ESPN's Top 100: Jordan

Well Phil, this is the hot button topic about it, and it is just not realistic to think it should be any different. The first stumbling block to any debate is who doesn’t belong then?

The reasons I think women simply haven’t acheived enough to gain more accolade are numerous. First, women haven’t ben competeing seriously for very long, its a fact, and right or wrong thats the way it was. Second, if you want to really break it down and say who’s the best athlete, you need to get a definition. The simplest one is who would win in a match. Well its foolish for anyone to thing Martina could even contend with Aggasi or Sampras in their primes. The fact that Martina is so much higher than any other tennis player is cotraversial. The only arguement by which women belong on the list is considering popular opinion, and their influence on their sport and society as a whole. This is the most likely definition anyone would use in the debate, and under this criteria the women fit. But to think JJ Kersey belongs above anyone on that list is silly. Short of the couple of months every 4 years when she’s winning medals no one hears about her. Track isn’t a important sport in society, nor is any women sport to date, tennis being the closest competitor. Tennis on the whole isn’t important enough to warrant heavy consideration. Navitralova (sp) gains her respect less from the athletics, but more for the political influence.

What good arguement could there be for including more women on the list other than parity?

“Quoth the Raven, ‘Nevermore.’”
E A Poe

Now, wait just a minute, Omniscient–what other reason? Um, how about this–they’re the best at their respective sports? Any argument that excludes Jackie Joyner Kersee beyond “She doesn’t have a penis” must also necessarily exclude Carl Lewis, yet he is on the list. And Jesse Owens–talk about someone who is on there purely for the political symbolism!

And to say:

Well, then, by all means lets exclude them some more.

This is simply foolish. Women and men don’t compete against each other in these sports; why would you even consider a hypothetical mixed match as a criterion for whether someone belongs on the list? That’s silly. Martina isn’t required to beat Pete Sampras to be a champion; nor should she be required to beat him in an imaginary to be considered a good athlete! If anything, compare their careers within their sports–has Pete accomplished what Martina did?

I just saw something in the Dallas Morning News with regards to the top athletes. They had a small insert with Gretzky, Ali, Jordan and Ruth on the cover. The ESPN logo was also on the cover which leads on to believe that those are the top 4.
My vote would go to Gretzky for the best of the century.

Well Phil, you aren’t listening as usual.

JJ Kersey, captured 6 total medals in 3 olympics, in a field not very hotly contested. Many countries don’t allow women to compete so continued success isn’t as impressive as in male sports.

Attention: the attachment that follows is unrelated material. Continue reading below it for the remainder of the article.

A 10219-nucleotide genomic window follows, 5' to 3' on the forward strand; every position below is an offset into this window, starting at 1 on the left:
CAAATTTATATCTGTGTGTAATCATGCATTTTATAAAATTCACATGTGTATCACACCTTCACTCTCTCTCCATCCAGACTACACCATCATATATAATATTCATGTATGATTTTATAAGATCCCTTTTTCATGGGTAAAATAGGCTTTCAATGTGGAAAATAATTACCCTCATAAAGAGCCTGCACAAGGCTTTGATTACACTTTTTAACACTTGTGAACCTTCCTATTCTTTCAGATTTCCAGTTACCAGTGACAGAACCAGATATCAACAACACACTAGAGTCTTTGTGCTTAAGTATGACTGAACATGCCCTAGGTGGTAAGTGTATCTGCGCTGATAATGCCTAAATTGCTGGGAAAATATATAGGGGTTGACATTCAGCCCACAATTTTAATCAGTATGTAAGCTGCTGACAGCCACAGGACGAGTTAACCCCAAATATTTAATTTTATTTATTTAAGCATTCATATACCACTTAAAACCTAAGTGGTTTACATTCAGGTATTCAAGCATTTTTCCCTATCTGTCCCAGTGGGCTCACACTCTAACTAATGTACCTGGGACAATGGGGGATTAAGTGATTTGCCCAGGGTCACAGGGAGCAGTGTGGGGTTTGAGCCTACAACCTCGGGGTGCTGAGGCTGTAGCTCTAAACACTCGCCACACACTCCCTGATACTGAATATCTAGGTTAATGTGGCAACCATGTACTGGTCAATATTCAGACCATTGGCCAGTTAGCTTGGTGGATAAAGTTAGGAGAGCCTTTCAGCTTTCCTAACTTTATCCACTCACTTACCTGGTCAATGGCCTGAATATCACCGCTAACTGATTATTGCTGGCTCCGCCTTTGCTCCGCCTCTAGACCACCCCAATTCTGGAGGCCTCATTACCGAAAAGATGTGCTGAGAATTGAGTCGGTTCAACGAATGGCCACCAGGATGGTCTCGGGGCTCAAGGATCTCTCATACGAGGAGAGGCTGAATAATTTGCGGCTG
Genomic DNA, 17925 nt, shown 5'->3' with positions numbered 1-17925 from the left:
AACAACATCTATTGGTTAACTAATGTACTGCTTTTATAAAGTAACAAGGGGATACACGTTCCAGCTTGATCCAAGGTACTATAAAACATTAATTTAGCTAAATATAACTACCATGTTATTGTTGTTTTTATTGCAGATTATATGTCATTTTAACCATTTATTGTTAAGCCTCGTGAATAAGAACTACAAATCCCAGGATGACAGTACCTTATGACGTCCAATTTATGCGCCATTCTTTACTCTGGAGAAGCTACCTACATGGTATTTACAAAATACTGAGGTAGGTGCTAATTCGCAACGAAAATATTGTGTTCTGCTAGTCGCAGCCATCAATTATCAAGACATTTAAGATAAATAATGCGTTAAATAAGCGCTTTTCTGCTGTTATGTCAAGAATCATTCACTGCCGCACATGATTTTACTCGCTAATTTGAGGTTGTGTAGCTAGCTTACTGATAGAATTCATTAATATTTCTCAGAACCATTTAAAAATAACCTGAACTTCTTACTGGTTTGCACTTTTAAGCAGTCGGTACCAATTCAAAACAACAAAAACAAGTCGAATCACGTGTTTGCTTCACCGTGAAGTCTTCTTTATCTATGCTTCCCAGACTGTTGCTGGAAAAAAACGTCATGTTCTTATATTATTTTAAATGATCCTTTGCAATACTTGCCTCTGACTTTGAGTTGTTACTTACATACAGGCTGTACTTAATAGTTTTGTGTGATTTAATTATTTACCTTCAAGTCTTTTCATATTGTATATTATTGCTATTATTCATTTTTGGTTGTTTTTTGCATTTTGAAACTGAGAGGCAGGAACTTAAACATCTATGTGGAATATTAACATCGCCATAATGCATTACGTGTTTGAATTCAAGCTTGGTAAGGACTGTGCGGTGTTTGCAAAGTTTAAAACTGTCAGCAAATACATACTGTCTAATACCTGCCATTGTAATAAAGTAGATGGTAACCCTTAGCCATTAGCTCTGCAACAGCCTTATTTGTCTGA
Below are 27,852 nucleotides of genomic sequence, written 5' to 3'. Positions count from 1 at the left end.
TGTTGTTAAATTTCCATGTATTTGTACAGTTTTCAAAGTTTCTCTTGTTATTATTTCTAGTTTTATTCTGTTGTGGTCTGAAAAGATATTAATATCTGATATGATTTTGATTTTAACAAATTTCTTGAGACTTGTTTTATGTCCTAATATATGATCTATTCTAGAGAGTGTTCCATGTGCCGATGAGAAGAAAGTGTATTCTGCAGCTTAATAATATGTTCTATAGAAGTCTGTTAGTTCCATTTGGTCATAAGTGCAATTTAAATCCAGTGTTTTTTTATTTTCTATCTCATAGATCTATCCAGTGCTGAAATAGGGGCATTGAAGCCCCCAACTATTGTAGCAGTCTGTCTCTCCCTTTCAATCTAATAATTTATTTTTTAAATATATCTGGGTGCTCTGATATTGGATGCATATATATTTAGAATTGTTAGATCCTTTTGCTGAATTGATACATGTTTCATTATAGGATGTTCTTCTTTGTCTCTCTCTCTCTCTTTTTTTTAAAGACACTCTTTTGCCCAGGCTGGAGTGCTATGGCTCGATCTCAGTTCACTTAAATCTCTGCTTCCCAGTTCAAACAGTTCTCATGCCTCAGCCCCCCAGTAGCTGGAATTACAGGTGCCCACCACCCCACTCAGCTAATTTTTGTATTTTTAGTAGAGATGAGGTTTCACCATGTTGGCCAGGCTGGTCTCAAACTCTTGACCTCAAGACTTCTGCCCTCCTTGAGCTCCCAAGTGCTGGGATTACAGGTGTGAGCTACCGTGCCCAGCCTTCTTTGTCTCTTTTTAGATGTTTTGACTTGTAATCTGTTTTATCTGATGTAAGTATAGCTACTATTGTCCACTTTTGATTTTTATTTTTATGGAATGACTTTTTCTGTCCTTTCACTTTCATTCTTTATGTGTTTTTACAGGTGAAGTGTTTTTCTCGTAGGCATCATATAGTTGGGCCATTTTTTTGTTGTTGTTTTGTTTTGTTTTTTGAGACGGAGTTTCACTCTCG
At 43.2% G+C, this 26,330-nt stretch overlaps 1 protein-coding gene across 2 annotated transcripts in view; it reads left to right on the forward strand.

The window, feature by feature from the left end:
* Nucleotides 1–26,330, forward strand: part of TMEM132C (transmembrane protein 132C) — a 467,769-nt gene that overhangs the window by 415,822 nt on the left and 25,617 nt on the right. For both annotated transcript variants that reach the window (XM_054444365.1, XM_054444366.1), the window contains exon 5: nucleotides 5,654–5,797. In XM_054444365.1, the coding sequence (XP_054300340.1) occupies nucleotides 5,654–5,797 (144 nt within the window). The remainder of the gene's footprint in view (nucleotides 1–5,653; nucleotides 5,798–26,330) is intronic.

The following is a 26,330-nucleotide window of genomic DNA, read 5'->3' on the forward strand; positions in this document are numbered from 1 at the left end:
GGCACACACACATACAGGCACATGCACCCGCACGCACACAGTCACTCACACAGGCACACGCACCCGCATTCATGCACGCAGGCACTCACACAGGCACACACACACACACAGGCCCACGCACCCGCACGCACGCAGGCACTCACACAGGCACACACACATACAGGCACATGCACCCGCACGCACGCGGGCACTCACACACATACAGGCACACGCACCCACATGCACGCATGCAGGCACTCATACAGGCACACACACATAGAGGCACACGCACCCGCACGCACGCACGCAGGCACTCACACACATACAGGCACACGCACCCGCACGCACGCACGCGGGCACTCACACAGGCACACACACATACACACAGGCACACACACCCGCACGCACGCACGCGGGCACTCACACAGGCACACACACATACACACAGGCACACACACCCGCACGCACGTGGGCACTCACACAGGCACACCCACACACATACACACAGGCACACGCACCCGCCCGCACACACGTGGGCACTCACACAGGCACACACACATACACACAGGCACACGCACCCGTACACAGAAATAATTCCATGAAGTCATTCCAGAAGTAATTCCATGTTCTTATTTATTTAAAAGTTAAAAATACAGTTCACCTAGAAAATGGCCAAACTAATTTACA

Carl Lewis won 9 gold medals in 4 olympics, as well as a few other medals in relays. This is in the more competitive mens field with a worldwide pool of talent.

Jesse Owens won 4 golds in one olymics, setting world records in all events, all of which was uder the political climate of 1936 Berlin. Can any women compare to this feat?

Based solely on this stat, Lewis is far more deserving that Kersey, who was #23 by the way. I have no where implied that women are inherently less qualified than men for the consideration, just that none have achived respect to warrant equal representation. It’s not that they can’t or shouldn’t, but they haven’t.

Martina Navratilova
No.1 player in the world 7 times (1978-79,82-86); won her record 9th Wimbledon singles title in 1990; also won 4 U.S. Opens, 3 Australian and 2 French; in all, won 18 Grand Slam singles titles and 37 Grand Slam doubles titles; retired as all-time leader among men and women in singles titles (167) and money won ($20.3 million) over 21 years.

Pete Sampras #48
No.1 player in world in 1993,94,95,96,97,98,99; overtaken briefly as No. 1 in 1995 by Andre Agassi but later regained the top ranking that year; youngest ever U.S. Open men’s champion (19 years, 28 days) in 1990; has won 11 majors: 2 Australian Opens (1994,97), 5 Wimbledons (1993,94,95,97,98) and 4 U.S. Opens (1990,93,95,96).

Their acomplishments are close (Sampras will likely match her in all catagories if he stays healthy) and the rankings are reasonable considering the political climate Martina was forced to encounter.

If you can offer a woman whos reputation warrants considration above any of the athletes in the top 20 I’d be glad to refute them.

As for the reasoning for including athletes its quite obvious that politics are critical for some, while pure athletisism is needed for others, and still others are weighed on popularity and public impact.

Phil if you have something to offer other than knee jerk PC verbiage I’d like to hear it.